BACKGROUND OF THE INVENTION
This invention relates to barbecue grills and more particularly to a new and improved barbecue grill of the type adapted to burn gas from an external pressurized supply.
Numerous types of barbecue grills are presently available which burn gas from an external pressurized source or supply. However, most gas-operated barbecues require substantial upkeep and periodic maintenance to prevent fouling resulting from the buildup of grease and other residue in the area of the burner. Further, many such barbecues are quite heavy and must be permanently mounted, and thus do not readily lend themselves to movement or transportation. Barbecues of this type must be left exposed to the elements and consequently must be covered when not in use and must be frequently maintained and cleaned to prevent rust and other weather-caused deterioration.
An additional problem which has been encountered with some gas-operated barbecues is that of inefficient heating of the cooking area. Most gas-fired barbecues use the burner to heat pumiceous rock or other similar material which in turn heat the cooking area by re-radiation. With this arrangement, a substantial start-up time is required before the barbecue can be used for cooking purposes. Further, this arrangement requires that the burner be placed in an inaccessible position below the re-radiating material, thus tending to increase the possibility and frequency of burner fouling and making maintenance of the burner difficult.
SUMMARY OF THE INVENTION
The present invention provides a gas-operated barbecue which is low in cost of manufacture, efficient and reliable in operation and long-lasting and trouble-free in use.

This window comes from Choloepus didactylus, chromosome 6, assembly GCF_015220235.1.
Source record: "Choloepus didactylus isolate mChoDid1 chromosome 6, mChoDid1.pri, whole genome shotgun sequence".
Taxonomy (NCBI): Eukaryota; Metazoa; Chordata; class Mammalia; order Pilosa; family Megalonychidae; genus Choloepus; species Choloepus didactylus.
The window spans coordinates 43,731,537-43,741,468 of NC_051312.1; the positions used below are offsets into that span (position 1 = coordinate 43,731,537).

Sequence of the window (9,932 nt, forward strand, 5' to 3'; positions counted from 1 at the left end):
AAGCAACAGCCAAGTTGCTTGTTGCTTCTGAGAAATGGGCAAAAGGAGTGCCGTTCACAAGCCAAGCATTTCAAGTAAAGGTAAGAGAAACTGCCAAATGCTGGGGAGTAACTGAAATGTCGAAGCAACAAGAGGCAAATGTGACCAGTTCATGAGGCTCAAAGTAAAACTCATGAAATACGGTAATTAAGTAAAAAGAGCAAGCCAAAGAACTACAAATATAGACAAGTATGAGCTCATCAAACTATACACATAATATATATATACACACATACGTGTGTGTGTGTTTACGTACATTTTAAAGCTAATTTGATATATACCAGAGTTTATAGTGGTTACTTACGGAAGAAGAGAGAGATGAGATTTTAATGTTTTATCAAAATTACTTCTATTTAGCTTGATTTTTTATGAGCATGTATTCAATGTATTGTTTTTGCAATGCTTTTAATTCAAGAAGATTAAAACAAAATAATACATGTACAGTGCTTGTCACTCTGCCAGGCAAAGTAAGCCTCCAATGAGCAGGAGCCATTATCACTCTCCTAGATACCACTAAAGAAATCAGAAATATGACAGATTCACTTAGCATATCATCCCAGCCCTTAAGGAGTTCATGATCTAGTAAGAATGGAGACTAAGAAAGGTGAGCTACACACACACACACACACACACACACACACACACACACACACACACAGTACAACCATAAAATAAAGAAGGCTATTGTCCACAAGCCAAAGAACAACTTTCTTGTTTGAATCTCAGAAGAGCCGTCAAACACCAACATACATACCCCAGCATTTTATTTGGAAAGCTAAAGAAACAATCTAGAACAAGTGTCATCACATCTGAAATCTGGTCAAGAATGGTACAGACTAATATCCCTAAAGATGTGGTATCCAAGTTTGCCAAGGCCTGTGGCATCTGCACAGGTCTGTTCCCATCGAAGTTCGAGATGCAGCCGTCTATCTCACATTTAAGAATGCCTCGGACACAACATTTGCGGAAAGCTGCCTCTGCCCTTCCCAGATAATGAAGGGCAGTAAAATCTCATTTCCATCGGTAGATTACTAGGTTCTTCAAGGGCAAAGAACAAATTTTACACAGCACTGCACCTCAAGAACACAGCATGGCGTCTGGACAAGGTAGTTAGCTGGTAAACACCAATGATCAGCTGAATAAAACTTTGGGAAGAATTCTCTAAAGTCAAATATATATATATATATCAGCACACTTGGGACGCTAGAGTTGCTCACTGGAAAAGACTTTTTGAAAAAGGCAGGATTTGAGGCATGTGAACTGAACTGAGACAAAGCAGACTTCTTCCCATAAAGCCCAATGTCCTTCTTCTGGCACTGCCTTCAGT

The barbecue employs a burner which is mounted centrally with a firebowl and above the bottom of the firebowl so that efficient and uniform heating of the cooking area can be attained. The burner is shielded against fouling by grease and residue and eliminates the necessity for frequent maintenance and upkeep.
The barbecue cooling surface is uniformly and efficiently heated by direct heat from the burner and by radiation from pumice rock carried in the firebowl. The barbecue burner directs flames horizontally into the firebowl, and a dome-shaped deflector can be placed over the burner to deflect the horizontal flames downwardly towards the firebowl bottom to heat the pumice rock.
DESCRIPTION OF THE DRAWINGS
FIG. 1 is a perspective view of the gas-operated barbecue grill of the present invention;
FIG. 2 is a fragmentary sectional view, with portions cut-away, of the barbecue of FIG. 1, taken substantially in the direction of line 2--2 of FIG. 1;
FIG. 3 is a fragmentary top plan view taken in the direction of the line 3--3 of FIG. 2; and
FIG. 4 is an enlarged fragmentary section view taken in the area of circle 4 of FIG. 2.
As illustrated in the drawings, the present invention is emboided in a new and improved gas-operated barbecue grill 10 of the type primarily intended for outdoor cooking use. In this instance, the barbecue 10 is supported by a cylindrical column 12 which extends upwardly from a metal base 14. Preferably, the base 14 has a pair of rear wheels 16 which enables the barbecue 10 to be easily moved, and a pair of short legs 18 are bolted to the front of the base to stabilize the barbecue when in use.
A suitable hood 20 can also be provided over the barbecue 10 to serve as a windbreak and heat reflector. Herein, the hood 20 has a generally semi-circular configuration and is bolted to the barbecue 10 in such a manner that the hood encloses approximately one-half of the cooking area. A series of notches 22 are formed in the front of the hood 20 to support a conventional rotisserie (not shown).
In accordance with the present invention, the barbecue 10 is low in cost of manufacture, highly reliable and efficient in operation, and is long-lasting and trouble-free in use. Toward these ends, the barbecue 10 employs a shielded burner 24 which is mounted centrally within a firebowl 28 which has a generally circular horizontal cross-section, the burner directing flames horizontally into the firebowl for substantially uniform heating of the cooking surface.